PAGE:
BOTSWANANS, BLUFFTON CELEBRATE CROSS-CULTURAL TIES
Bluffton University sends students abroad every year to learn about diverse cultures. But the university rarely gets to thank the hosts for those cross-cultural experiences in person.
The opportunity arose this week, though, when two visitors from Botswana came to Bluffton to see for the first time the campus and community that sent groups of students to the African nation in 2007 and 2009, and will do so again this May.
On a study abroad-type trip of their own were Kgosi Mafoko, chief of the village of Pitseng, Botswana, where families have hosted the Bluffton students, and Nthati Phetlhu, the Setswana language and Botswanan culture instructor who has worked with the visiting students.
Their itinerary included a prominent role in the weekly campus Forum, where Mafoko spoke and received a plaque expressing the university’s gratitude to the chief, elders and people of Pitseng for the "extraordinary welcome, friendship, love and wisdom" they have extended to the Bluffton students.
Presenting the plaque, Dr. Sally Weaver Sommer, vice president and dean of academic affairs, said she hoped "it reminds you that we are holding you in our hearts even though we are far apart from each other."
Mafoko, a former policeman who now manages the affairs of Pitseng, expressed his desire "that the relationship is here to stay, and we continue to learn more from each other."
Earlier, the chief noted some of the challenges facing his village of about 1,500 people in the Southern District of Botswana, which is located just north of South Africa. Among them are unemployment, poor infrastructure and education, which he said he was fortunate to receive through a Mennonite "trust" that provided educational facilities and health and other services in the village when he was younger.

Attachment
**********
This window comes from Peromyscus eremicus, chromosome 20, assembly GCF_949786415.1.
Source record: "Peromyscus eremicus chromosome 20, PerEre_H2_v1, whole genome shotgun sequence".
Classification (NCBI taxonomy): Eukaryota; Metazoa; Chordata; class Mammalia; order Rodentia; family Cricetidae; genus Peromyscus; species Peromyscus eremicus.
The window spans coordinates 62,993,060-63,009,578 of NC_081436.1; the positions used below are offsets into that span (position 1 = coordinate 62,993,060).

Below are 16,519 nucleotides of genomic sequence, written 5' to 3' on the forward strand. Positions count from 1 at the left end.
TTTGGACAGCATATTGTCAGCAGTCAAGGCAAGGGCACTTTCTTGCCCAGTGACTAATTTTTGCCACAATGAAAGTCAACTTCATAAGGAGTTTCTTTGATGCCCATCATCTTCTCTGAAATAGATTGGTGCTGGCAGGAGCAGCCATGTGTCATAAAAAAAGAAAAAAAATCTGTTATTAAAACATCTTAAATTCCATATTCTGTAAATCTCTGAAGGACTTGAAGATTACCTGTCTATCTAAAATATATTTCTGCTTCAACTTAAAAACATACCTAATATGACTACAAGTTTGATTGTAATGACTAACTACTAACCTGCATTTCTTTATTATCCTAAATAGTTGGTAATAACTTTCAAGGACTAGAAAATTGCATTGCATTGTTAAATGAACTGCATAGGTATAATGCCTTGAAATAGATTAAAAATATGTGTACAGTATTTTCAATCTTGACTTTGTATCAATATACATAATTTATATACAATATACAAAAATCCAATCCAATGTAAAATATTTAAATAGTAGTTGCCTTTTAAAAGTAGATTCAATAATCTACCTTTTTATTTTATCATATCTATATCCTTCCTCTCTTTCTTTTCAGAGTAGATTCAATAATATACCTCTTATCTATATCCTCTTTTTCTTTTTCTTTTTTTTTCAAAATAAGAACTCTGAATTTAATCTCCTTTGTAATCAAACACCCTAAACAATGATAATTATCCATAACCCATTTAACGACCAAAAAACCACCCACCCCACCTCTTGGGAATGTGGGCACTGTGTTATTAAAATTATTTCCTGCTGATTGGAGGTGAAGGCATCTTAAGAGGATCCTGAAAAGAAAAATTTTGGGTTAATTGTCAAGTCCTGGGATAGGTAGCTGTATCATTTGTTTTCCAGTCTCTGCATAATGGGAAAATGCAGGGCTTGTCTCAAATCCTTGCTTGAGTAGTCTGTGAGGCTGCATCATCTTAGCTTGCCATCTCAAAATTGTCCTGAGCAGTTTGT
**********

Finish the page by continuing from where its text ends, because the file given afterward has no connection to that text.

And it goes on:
Jonathan Larson, a former Mennonite mission worker in Africa who helped establish the Botswana-Bluffton connection, described the trust as a development non-governmental organization (NGO) set up by Mennonite Central Committee, the village and the Dutch government in the late 1970s to bring basic services to Pitseng.
The NGO—which he said also brought the first contact between the village and outsiders—ran its course after several years, but a few buildings remain. "The village has long dreamed that this piece of infrastructure might find a second life," Larson added, and that dream now pictures the site as the setting for a "cultural village" where visitors could learn about traditional life at the edge of the Kalahari Desert.
Mafoko and Phetlhu have met with both the past and future student visitors to Botswana while in Bluffton, where they are also speaking to classes; talking to fourth graders at the Lion and Lamb Peace Arts Center on campus; and meeting with university and village officials. Their first trip to the United States will continue with a tour of Washington, D.C., and a visit to Eastern Mennonite University’s Center for Justice & Peacebuilding.
Bluffton public relations, 2/23/11